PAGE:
Domestic Wiretaps Down in 2008 (including FISA)
By Kristopher A. Nelson
in May 2009
400 words / 2 min.
Tweet Share Image via Wikipedia Domestic wiretaps have dropped by 14 percent from 2007 to 2008. FISA wiretaps are down as well, although the reasons are unclear. Pursuant to the Omnibus Crime Control and Safe Streets Act of 1968, the Administrative Office of the United States Courts reports that: A total of 1,891 applications to federal and […]
Note: this post is from 2009. Evaluate with care and in light of later events.
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Domestic wiretaps have dropped by 14 percent from 2007 to 2008. FISA wiretaps are down as well, although the reasons are unclear.
Pursuant to the Omnibus Crime Control and Safe Streets Act of 1968, the Administrative Office of the United States Courts reports that:
A total of 1,891 applications to federal and state judges for orders authorizing the interception of wire, oral or electronic communications were reported in 2008. No applications were denied. This is a 14 percent decrease in the total of applications reported, compared to 2007.
Interestingly, 84 percent of requests dealt with drug-related investigations. Another fact from the report? Only 19 percent of intercepted communications were incriminating in 2008, versus 30 percent in 2007. The last time a wiretap authorization was denied was in 2005, and it’s been since 1998 that more than one has been denied in a single year.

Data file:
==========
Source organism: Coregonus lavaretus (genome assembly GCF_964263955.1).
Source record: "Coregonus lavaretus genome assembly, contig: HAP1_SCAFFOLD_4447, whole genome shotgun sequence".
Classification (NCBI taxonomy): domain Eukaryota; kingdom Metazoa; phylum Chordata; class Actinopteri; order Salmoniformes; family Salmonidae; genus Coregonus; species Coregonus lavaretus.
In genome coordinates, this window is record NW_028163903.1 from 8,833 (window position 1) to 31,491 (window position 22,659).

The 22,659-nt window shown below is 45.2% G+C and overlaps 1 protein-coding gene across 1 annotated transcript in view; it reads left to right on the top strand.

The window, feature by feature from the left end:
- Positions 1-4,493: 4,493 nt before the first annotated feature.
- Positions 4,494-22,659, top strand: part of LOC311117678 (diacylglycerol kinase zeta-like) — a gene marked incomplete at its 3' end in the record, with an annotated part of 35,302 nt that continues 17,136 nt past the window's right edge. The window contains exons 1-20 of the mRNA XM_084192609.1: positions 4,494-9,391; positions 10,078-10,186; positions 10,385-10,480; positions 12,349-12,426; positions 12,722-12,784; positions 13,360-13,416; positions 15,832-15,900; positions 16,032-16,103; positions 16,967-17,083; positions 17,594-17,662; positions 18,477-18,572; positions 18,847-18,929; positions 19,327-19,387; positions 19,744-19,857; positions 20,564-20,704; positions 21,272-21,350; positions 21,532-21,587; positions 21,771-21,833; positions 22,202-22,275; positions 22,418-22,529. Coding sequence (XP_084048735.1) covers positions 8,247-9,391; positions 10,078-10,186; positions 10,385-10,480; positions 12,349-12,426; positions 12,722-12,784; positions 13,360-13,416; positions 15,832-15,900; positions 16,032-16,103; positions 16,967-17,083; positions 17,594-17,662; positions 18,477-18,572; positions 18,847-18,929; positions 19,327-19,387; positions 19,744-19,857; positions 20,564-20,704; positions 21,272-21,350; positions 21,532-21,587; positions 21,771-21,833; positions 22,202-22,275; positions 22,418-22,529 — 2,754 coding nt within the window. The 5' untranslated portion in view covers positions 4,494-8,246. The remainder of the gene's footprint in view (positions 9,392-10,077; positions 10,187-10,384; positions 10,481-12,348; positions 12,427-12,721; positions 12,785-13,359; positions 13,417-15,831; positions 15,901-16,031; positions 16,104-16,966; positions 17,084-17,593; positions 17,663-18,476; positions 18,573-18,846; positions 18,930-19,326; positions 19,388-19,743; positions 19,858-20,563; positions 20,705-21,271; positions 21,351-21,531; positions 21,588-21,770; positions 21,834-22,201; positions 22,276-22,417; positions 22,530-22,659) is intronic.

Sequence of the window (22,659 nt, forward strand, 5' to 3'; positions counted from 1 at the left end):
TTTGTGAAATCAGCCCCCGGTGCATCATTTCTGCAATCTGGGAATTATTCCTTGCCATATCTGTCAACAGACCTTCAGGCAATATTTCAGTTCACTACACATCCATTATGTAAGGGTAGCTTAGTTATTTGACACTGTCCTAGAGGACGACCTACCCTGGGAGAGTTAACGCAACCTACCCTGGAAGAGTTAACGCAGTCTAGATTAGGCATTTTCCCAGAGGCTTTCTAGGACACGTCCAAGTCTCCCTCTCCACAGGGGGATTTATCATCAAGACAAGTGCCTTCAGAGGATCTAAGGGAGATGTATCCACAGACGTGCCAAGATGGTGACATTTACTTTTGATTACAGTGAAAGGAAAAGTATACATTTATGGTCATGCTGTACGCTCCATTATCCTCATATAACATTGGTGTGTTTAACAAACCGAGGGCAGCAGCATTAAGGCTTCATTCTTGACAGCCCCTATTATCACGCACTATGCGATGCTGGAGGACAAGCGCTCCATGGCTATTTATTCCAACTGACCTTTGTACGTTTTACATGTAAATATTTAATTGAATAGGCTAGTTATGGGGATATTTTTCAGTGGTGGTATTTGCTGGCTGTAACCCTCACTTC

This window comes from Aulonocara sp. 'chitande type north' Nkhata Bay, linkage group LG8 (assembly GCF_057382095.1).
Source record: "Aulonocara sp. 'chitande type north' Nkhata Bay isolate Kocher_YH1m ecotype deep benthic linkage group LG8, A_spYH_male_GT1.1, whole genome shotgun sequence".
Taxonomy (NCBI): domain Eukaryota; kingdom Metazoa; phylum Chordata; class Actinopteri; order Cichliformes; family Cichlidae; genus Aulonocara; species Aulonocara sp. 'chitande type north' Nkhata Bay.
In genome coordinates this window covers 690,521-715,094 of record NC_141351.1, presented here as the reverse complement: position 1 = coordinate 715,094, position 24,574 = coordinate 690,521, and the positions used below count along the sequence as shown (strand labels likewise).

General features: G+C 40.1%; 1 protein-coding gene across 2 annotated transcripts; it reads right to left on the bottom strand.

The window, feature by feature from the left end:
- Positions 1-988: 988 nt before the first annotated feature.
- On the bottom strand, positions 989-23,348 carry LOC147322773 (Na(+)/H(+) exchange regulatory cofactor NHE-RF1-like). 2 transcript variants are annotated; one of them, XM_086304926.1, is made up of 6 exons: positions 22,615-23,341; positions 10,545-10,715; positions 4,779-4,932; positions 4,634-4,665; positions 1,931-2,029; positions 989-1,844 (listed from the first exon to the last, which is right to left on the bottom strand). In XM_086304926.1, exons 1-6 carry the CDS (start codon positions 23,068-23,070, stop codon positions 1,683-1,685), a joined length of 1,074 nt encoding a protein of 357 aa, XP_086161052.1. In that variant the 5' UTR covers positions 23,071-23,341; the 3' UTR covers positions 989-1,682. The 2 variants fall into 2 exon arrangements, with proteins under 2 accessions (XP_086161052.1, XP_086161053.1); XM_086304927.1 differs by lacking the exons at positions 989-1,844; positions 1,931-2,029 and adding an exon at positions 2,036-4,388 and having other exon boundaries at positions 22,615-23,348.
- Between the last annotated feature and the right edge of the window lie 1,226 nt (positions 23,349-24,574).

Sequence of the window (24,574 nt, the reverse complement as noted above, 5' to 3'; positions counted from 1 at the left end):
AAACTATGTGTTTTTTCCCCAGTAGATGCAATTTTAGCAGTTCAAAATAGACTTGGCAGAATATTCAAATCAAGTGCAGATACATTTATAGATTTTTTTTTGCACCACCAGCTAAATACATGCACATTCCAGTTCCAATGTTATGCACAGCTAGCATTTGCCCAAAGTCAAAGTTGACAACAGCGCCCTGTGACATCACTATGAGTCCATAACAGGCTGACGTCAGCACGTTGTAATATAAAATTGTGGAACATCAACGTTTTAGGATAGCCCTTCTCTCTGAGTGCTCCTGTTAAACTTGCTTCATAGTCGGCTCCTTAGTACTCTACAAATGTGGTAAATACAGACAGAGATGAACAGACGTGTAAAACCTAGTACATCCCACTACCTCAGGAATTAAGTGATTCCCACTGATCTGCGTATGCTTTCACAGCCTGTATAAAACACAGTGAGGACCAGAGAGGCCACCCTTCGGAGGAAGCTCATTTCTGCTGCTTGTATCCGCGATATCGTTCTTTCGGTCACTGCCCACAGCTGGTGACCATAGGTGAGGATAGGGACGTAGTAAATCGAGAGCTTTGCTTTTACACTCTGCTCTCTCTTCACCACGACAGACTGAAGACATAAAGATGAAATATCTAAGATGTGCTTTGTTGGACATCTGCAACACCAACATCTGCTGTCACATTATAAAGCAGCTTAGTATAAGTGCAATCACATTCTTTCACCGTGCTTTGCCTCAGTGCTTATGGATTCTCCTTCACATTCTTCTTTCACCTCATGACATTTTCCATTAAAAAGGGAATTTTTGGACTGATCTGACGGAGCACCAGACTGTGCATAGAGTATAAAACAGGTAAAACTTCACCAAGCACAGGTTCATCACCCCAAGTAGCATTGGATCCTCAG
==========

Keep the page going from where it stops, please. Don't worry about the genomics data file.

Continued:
These 1,891 are regular, court-approved wiretaps (both state and federal), not those issued pursuant to the Foreign Intelligence Surveillance Act (or presidential order or other secret wiretaps). In contrast, according to the 2008 FISA Annual Report to Congress, there were 2,083 applications for espionage-related wiretaps, with the FISA court denying only one such request. (Reports from 1979 to 2008 are available.) In 2007, there were 2,371 FISA wiretap requests, with three denials.
So, to summarize the numbers:
|2007 wiretaps||2008 wiretaps||2007 FISA wiretaps||2008 FISA wiretaps|
So, the question remains: why the decrease? (Or is it simply random chance?) I find it interesting that more FISA warrants were issued than regular federal and state wiretap warrants combined. Curious, no?
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